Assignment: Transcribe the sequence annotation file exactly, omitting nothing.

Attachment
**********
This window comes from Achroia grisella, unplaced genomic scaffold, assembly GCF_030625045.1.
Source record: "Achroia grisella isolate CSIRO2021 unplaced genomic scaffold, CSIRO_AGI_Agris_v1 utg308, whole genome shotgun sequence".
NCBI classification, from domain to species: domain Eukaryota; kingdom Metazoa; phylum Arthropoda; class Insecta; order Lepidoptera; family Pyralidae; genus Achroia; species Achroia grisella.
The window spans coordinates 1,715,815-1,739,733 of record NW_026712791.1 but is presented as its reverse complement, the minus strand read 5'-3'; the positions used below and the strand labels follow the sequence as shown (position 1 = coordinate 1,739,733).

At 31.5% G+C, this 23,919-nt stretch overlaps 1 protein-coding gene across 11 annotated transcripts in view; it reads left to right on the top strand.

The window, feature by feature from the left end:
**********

This window comes from Achroia grisella, unplaced genomic scaffold, assembly GCF_030625045.1.
Source record: "Achroia grisella isolate CSIRO2021 unplaced genomic scaffold, CSIRO_AGI_Agris_v1 utg308, whole genome shotgun sequence".
NCBI classification, from domain to species: domain Eukaryota; kingdom Metazoa; phylum Arthropoda; class Insecta; order Lepidoptera; family Pyralidae; genus Achroia; species Achroia grisella.
The window spans coordinates 1,715,815-1,739,733 of record NW_026712791.1 but is presented as its reverse complement, the minus strand read 5'-3'; the positions used below and the strand labels follow the sequence as shown (position 1 = coordinate 1,739,733).

At 31.5% G+C, this 23,919-nt stretch overlaps 1 protein-coding gene across 11 annotated transcripts in view; it reads left to right on the top strand.

The window, feature by feature from the left end: